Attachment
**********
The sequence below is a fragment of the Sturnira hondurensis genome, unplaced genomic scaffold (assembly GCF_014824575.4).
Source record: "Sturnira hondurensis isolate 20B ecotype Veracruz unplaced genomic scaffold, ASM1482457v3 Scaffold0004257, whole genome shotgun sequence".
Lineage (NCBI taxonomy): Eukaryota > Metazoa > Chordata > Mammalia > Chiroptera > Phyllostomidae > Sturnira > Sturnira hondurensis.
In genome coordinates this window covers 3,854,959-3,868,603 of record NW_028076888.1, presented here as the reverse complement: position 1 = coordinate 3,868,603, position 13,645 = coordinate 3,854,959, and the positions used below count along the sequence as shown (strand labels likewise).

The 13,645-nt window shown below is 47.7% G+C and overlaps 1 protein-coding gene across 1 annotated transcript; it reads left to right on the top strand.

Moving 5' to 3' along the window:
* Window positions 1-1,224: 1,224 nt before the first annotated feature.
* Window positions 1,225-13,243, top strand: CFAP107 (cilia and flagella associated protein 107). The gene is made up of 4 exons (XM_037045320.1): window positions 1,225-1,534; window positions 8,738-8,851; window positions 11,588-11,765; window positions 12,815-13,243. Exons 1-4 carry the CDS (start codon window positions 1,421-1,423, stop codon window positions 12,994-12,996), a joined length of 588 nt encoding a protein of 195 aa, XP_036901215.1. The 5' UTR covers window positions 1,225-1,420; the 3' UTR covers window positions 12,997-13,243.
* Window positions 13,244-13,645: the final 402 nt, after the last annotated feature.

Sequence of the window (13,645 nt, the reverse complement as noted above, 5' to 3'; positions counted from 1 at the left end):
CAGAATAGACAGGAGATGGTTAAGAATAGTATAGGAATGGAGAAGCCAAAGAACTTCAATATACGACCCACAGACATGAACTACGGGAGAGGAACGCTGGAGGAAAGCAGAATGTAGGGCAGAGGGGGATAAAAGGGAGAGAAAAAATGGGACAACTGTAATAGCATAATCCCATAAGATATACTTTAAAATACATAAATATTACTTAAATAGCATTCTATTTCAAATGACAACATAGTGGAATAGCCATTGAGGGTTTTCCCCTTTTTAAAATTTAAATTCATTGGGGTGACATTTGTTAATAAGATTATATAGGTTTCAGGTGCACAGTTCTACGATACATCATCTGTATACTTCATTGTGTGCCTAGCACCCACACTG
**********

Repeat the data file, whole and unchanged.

The sequence below is a fragment of the Sturnira hondurensis genome, unplaced genomic scaffold (assembly GCF_014824575.4).
Source record: "Sturnira hondurensis isolate 20B ecotype Veracruz unplaced genomic scaffold, ASM1482457v3 Scaffold0004257, whole genome shotgun sequence".
Lineage (NCBI taxonomy): Eukaryota > Metazoa > Chordata > Mammalia > Chiroptera > Phyllostomidae > Sturnira > Sturnira hondurensis.
In genome coordinates this window covers 3,854,959-3,868,603 of record NW_028076888.1, presented here as the reverse complement: position 1 = coordinate 3,868,603, position 13,645 = coordinate 3,854,959, and the positions used below count along the sequence as shown (strand labels likewise).

The 13,645-nt window shown below is 47.7% G+C and overlaps 1 protein-coding gene across 1 annotated transcript; it reads left to right on the top strand.

Moving 5' to 3' along the window:
* Window positions 1-1,224: 1,224 nt before the first annotated feature.
* Window positions 1,225-13,243, top strand: CFAP107 (cilia and flagella associated protein 107). The gene is made up of 4 exons (XM_037045320.1): window positions 1,225-1,534; window positions 8,738-8,851; window positions 11,588-11,765; window positions 12,815-13,243. Exons 1-4 carry the CDS (start codon window positions 1,421-1,423, stop codon window positions 12,994-12,996), a joined length of 588 nt encoding a protein of 195 aa, XP_036901215.1. The 5' UTR covers window positions 1,225-1,420; the 3' UTR covers window positions 12,997-13,243.
* Window positions 13,244-13,645: the final 402 nt, after the last annotated feature.

Sequence of the window (13,645 nt, the reverse complement as noted above, 5' to 3'; positions counted from 1 at the left end):
CAGAATAGACAGGAGATGGTTAAGAATAGTATAGGAATGGAGAAGCCAAAGAACTTCAATATACGACCCACAGACATGAACTACGGGAGAGGAACGCTGGAGGAAAGCAGAATGTAGGGCAGAGGGGGATAAAAGGGAGAGAAAAAATGGGACAACTGTAATAGCATAATCCCATAAGATATACTTTAAAATACATAAATATTACTTAAATAGCATTCTATTTCAAATGACAACATAGTGGAATAGCCATTGAGGGTTTTCCCCTTTTTAAAATTTAAATTCATTGGGGTGACATTTGTTAATAAGATTATATAGGTTTCAGGTGCACAGTTCTACGATACATCATCTGTATACTTCATTGTGTGCCTAGCACCCACACTG